Having taken the decision to demolish the old library and build a new one in its place, Frensham School called on landscape architect Nicholas Bray and Craig’s Coastal Landscaping Services (CCL) to renovate the two adjacent courtyards.
In the southern courtyard, students now have two seating options: they can relax on the level lawn or gather on the low brick retaining walls. Avenue trees provide shade and structure while garden beds have been used to reduce the scale of the new retaining walls, line the pathways and nestle the building into its surrounds. To control the flow of students between buildings, there is a series of paved ramped pathways and steps.
The northern courtyard proudly proclaims central axis pathways, open lawns, an area of flagged sandstone, recycled sandstone seats and a circular swathe of paving around an existing pond. Dry-stone walls, carefully positioned to protect an 80-year-old oak, add character and accommodate the change in levels.
The planting is a mix of native and exotic species. In the southern courtyard there are hedges of Teucrium fruticans and Elaeagnus macrophylla, which complement the strong structural lines of the box hedging along the shaded bed adjoining the library. Within the shaded beds, plants were chosen to provide seasonal variety. For winter flowering there is Helleborus and Sarcococca ruscifolia; for a spring flourish, Anemone japonica and variegated Iris.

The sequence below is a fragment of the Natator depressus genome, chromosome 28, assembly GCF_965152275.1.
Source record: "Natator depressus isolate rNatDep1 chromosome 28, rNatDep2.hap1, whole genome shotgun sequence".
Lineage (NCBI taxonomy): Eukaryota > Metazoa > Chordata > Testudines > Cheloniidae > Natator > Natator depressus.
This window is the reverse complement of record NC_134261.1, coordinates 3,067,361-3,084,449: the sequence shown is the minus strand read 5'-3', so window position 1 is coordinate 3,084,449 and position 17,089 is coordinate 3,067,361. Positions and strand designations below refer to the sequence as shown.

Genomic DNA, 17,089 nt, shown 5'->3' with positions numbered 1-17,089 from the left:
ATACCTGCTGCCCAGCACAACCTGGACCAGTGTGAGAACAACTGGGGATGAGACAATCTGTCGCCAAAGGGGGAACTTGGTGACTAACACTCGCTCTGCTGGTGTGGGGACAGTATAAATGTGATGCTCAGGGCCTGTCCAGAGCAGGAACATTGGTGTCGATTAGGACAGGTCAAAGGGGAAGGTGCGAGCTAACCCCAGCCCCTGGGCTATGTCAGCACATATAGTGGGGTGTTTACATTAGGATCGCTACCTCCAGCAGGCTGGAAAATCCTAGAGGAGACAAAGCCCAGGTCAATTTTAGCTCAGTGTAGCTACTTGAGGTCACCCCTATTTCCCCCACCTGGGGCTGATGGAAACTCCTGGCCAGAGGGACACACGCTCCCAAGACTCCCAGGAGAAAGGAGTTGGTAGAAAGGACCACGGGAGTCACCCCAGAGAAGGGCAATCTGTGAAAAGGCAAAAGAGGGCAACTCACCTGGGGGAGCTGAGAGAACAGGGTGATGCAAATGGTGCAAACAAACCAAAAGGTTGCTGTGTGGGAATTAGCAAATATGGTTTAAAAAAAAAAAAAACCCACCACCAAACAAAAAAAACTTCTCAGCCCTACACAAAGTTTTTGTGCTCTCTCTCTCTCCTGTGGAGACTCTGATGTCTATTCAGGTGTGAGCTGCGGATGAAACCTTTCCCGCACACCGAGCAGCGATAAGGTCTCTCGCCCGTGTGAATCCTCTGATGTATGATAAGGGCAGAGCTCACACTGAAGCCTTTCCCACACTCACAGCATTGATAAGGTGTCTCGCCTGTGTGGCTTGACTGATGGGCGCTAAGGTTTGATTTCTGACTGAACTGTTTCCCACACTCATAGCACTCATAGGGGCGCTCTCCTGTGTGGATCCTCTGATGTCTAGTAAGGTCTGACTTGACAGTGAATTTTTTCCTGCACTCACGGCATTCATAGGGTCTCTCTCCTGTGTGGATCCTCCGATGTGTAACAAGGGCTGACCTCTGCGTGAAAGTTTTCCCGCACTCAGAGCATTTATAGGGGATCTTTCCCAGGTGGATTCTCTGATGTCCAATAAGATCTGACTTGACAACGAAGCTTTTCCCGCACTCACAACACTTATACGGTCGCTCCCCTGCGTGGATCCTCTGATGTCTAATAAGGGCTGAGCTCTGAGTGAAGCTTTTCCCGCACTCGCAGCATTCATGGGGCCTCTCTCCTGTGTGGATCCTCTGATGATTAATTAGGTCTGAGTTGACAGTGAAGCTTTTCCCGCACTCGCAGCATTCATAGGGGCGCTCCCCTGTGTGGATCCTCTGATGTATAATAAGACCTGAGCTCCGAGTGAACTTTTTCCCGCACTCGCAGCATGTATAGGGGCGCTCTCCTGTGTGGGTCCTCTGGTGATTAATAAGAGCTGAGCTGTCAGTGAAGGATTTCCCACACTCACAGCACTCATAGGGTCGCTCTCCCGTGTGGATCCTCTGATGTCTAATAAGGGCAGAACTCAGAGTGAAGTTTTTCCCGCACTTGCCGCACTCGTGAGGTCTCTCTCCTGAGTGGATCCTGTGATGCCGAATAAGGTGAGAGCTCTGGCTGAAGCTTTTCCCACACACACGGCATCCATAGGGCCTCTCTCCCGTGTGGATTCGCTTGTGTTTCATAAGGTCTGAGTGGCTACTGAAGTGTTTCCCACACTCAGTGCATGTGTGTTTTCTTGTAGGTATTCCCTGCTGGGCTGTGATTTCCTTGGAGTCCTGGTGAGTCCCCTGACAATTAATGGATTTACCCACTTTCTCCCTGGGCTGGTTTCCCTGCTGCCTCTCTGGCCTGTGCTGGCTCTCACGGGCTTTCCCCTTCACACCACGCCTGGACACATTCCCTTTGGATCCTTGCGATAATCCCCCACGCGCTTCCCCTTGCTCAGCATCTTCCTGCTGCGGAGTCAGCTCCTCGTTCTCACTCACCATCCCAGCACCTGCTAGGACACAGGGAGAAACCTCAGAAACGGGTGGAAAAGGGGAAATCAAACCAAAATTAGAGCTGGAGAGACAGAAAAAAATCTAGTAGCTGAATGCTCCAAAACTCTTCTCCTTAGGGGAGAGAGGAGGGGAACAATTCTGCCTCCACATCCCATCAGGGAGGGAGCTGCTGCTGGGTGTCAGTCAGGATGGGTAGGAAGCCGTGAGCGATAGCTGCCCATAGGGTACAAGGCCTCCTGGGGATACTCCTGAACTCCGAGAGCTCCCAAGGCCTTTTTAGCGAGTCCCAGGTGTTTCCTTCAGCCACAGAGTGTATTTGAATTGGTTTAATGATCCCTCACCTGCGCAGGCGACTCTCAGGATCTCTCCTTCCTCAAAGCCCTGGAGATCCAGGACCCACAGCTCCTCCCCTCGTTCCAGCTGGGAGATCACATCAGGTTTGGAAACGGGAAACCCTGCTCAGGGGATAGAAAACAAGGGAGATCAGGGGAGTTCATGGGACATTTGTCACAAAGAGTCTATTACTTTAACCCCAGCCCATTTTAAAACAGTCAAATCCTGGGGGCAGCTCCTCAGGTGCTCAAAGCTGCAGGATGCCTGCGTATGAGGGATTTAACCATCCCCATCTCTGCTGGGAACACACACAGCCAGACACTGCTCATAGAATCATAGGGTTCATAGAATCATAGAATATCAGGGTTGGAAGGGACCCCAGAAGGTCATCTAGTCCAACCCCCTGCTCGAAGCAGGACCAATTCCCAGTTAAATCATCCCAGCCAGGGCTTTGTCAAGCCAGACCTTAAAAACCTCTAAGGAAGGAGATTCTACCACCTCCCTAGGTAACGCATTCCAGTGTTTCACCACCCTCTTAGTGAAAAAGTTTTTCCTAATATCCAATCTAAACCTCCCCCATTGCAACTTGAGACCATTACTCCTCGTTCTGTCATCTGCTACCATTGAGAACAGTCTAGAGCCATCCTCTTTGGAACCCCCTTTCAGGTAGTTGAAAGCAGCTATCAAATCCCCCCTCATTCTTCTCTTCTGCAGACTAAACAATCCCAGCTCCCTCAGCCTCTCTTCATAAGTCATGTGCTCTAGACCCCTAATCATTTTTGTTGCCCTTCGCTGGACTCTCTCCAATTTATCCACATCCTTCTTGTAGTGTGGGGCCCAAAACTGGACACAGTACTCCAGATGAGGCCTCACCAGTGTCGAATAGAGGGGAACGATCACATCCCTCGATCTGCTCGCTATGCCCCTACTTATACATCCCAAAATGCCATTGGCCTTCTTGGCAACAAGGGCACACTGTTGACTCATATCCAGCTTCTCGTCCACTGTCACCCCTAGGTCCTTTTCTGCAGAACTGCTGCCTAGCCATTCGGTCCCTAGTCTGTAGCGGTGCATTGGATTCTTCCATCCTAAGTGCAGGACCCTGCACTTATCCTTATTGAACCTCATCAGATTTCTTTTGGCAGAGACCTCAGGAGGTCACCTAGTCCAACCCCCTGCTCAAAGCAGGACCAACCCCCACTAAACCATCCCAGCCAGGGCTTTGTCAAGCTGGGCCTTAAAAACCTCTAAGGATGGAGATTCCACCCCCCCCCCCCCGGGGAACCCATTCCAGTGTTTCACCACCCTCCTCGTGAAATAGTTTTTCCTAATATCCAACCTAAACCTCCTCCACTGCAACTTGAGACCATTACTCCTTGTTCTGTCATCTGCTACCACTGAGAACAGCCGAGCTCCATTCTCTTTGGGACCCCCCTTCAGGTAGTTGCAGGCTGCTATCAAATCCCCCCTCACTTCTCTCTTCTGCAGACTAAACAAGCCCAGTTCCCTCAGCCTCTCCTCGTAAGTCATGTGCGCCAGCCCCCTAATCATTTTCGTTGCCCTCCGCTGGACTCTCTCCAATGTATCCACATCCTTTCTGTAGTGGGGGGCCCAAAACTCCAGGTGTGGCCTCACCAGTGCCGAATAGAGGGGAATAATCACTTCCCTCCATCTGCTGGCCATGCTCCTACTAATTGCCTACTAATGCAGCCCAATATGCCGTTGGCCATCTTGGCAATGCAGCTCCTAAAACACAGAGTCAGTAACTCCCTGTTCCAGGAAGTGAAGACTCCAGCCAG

In the northern courtyard plants were selected to complement the existing perennial/cottage garden around the central pond and include Salvia sp, Lavandula dentata, Rosmarinus ‘Blue Lagoon’, Iris sp, Artemisia ‘Powis Castle’, Hydrangea quercifolia and Stachys byzantine.
Both courtyards boast a mix of deciduous shade trees (maples, magnolias, oaks and flowering pears) to maximise summer shade and winter sun.
With such a large scope of works and the school calendar to contend with, CCL had to concentrate all their resources to ensure speedy delivery and completion. In completing the southern courtyard, which took from early November 2008 to December 10, 2008, there was an additional challenge: the library was still being built, so scheduling the landscaping works required great precision.
The northern courtyard was built between December 15, 2008, and January 23, 2009, and involved considerable demolition, bulk earthworks, service relocation and stone stockpiling. The head of CCL, Shane Duffy, was even working the excavator on New Year’s Eve and New Year’s Day to ensure everything would be ready to begin the formwork and other structural elements on January 3, 2009, when the rest of his team returned to work.
An exciting project due to the complexity of the spaces, one of the most interesting aspects was the use of historic stone. When the old library was demolished, a series of very large rectangular sandstone blocks and other rock was uncovered. These were used in path edging, as steps and stepping stones and for seating. They give the spaces an historic content and interweave the newly landscaped areas into the fabric of the existing school grounds.